Just as the Sept. 11, 2001, terrorist attacks interrupted school and work days nearly 10 years ago, marking a grave moment in history, the news late Sunday night of the killing of the Al Qaeda leader, Osama bin Laden, by Navy Seals in Pakistan marked another historic moment that many Americans will not soon forget.
On the South Fork, where many people had personal ties to the tragedies of Sept. 11, the death of Bin Laden brought up strong memories.
“I don’t know how many funerals I went to,” said Christopher Coleman of Montauk, who was working on the New York Stock Exchange just next door to the World Trade Center on the day of the attacks and recalls them vividly.
Bin Laden’s death was “a really good day for us, for the United States, and the families that were affected,” he said yesterday. “The story to me is almost unreal, that that’s where they found him,” he said, referring to the compound near Pakistan’s capital, Islamabad, where Bin Laden is believed to have been hiding since as long ago as 2005. “I didn’t think he was going to go down like that. I thought it would be in a much different way, some bunker somewhere or something.”
The success of the operation and the effectiveness of the United States military were not lost on veterans sipping their beers at the American Legion post in Amagansett on Tuesday.
Sid Bye of East Hampton, a Navy veteran who served on the U.S.S. America in the Vietnam War, was grateful, if less than elated. “Everybody wanted to see him dead, wanted revenge. I don’t like to take joy in anybody’s death, but here, I do. I’m happy, and proud of the military,” he said.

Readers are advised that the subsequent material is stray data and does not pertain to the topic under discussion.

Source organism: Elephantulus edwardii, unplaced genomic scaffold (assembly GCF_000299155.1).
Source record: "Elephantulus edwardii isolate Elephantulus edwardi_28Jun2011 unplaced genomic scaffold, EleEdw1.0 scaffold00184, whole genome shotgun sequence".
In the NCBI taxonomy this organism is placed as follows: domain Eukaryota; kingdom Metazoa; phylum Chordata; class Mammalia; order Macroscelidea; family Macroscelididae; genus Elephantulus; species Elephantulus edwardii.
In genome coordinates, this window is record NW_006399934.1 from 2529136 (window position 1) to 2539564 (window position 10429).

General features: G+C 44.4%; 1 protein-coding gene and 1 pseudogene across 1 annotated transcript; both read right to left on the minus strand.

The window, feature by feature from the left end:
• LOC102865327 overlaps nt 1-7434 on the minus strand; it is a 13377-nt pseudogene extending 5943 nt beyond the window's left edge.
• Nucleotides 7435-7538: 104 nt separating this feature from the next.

Carl Hettiger, an Army veteran, was impressed that President Obama was the one who carried out the operation, having initially viewed him as soft on defense issues.
“Some use them [U.S. troops] more than others. I was surprised Obama did. He ran on pulling the troops out [of Iraq], and wanted to downsize the military. I’m glad he listened to some military people here,” Mr. Hettiger said.
For Mr. Coleman, Bin Laden’s death offers a measure of resolution.
“I truly believe he is dead. There is some feeling of closure for me, for some of the people, friends and family, that passed. I had friends at the top floor of the towers,” Mr. Coleman said. “Thankully the surf was unbelievable that day, and that saved two guys I know for sure, who blew off work.”
East Hampton Village Mayor Paul F. Rickenbach Jr., whose daughter was in the South Tower at the time of the attacks but was among those fortunate enough to escape with her life, concurred that though Bin Laden’s death “doesn’t bring back any of the souls lost on that horrific day, in some measure, I hope this gives a degree of relief and satisfaction to those families that lost loved ones. There’s a sense of momentary relief and moving on.”
Doris Gronlund, who lost her daughter Linda Gronlund on United Flight 93 when it crashed in Shanksville, Pa., said her reaction to Bin Laden’s death itself was rather muted but that she was touched by the community’s reaction to his demise.
“It was a magnificent operation,” she said, referring to the work of the Navy Seals. “But the thing that was wonderful, a young man who also suffered losing his son, put up a flag [this week] next to the Linda Gronlund Memorial sign on Route 114. That was so moving for me, the fact that people care so much. I’m very grateful.”